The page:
dc.description.abstractIn the Hong Kong rocky intertidal, the demography of the acorn barnacle Tetraclita japonica is largely determined by regular, intense mortality events in the summer and subsequent pulses of recruitment in late summer. During 2 consecutive summers from 2000 to 2001, 34 to 52 and 98 to 99% of T. japonica were killed on the mid- and high shore, respectively, with younger cohorts suffering higher mortality in the mid-shore. Recruitment of T. japonica occurs in late summer; as a result, the population in the high shore consists of a single cohort of new recruits, while the mid-shore supports 2 cohorts (new recruits and adult survivors). To investigate how thermal stress affects acorn barnacle populations, air and rock temperatures and sub-lethal physiological measures (body temperature, sinus pulsation rate and haemolymph osmolality) of T. japonica were taken on the mid- and high shore during daytime, low spring tides in June-July 2001. Mean body temperature increased gradually after emersion, reaching a maximum of ∼48°C at noon, 6 to 8°C higher than the adjacent rock surface. T. japonica entered a heat-induced coma when body temperatures reached 45°C. Osmolality of the haemolymph and sinus pulsation rate increased with body temperature as a result of water loss and possibly altered haemolymph pressure; both were greater in high than in mid-shore individuals, with barnacles on horizontal surfaces being hotter than those on vertical surfaces. Body temperature and sinus pulsation rate differed between shore levels, but were similar at spatial scales of 1 to 20 m at the same tidal height. Haemolymph osmolality, however, varied over this distance, probably due to individual variation in the amount of mantle water trapped before emersion and possible micro-habitat differences. Heat and desiccation stress, therefore, play an important role in determining the life history of T. japonica by limiting their distribution and abundance and influencing the demography of the population at different spatial scales. © Inter-Research 2006.en_HK
dc.languageengen_HK
dc.publisherInter-Research. The Journal's web site is located at http://www.int-res.com/journals/meps/index.htmlen_HK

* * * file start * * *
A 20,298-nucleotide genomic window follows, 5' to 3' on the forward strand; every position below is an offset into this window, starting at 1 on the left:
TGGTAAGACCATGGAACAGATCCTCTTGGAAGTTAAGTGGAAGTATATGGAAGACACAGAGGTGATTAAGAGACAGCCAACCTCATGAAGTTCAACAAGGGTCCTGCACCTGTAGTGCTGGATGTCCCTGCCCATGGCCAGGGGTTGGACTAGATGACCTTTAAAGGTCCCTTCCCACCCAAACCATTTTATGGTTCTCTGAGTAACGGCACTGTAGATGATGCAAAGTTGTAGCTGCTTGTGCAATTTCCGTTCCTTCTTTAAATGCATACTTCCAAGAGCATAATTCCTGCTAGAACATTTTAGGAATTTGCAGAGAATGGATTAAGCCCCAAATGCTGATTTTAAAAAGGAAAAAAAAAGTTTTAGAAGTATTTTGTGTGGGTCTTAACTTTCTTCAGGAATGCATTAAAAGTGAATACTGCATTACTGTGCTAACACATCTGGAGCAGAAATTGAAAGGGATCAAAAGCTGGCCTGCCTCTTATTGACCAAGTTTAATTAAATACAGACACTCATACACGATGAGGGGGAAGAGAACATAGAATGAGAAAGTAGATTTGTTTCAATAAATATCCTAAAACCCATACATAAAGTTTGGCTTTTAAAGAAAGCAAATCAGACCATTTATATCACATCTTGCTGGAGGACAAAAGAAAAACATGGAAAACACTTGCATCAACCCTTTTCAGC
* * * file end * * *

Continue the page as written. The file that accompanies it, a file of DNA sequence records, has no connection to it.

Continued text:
dc.relation.ispartofMarine Ecology Progress Seriesen_HK
dc.rightsMarine Ecology - Progress Series. Copyright © Inter-Research.en_HK
dc.subjectBarnacleen_HK
dc.subjectDistributionen_HK
dc.subjectSummer mortalityen_HK
dc.subjectTetraclitaen_HK
dc.titleSummer mortality: Effects on the distribution and abundance of the acorn barnacle Tetraclita japonica on tropical shoresen_HK
dc.typeArticleen_HK
dc.identifier.openurlhttp://library.hku.hk:4550/resserv?sid=HKU:IR&issn=0171-8630&volume=328&spage=195&epage=204&date=2006&atitle=Summer+mortality:+effects+on+the+distribution+and+abundance+of+the+acorn+barnacle+Tetraclita+japonica+on+tropical+shoresen_HK
dc.identifier.emailLeung, KMY: kmyleung@hku.hken_HK
dc.identifier.emailWilliams, GA: hrsbwga@hkucc.hku.hken_HK
dc.identifier.authorityLeung, KMY=rp00733en_HK
dc.identifier.authorityWilliams, GA=rp00804en_HK
dc.description.naturelink_to_subscribed_fulltext-
dc.identifier.doi10.3354/meps328195en_HK
dc.identifier.scopuseid_2-s2.0-33846524928en_HK
dc.identifier.hkuros125942en_HK
dc.relation.referenceshttp://www.scopus.com/mlt/select.url?eid=2-s2.0-33846524928&selection=ref&src=s&origin=recordpageen_HK
dc.identifier.volume328en_HK
dc.identifier.spage195en_HK
dc.identifier.epage204en_HK
dc.identifier.eissn1616-1599-
dc.identifier.isiWOS:000245319400018-
dc.publisher.placeGermanyen_HK
dc.identifier.scopusauthoridChan, BKK=7201530640en_HK
dc.identifier.scopusauthoridMorritt, D=7003560499en_HK
dc.identifier.scopusauthoridDe Pirro, M=6602987656en_HK
dc.identifier.scopusauthoridLeung, KMY=7401860738en_HK
dc.identifier.scopusauthoridWilliams, GA=7406082821en_HK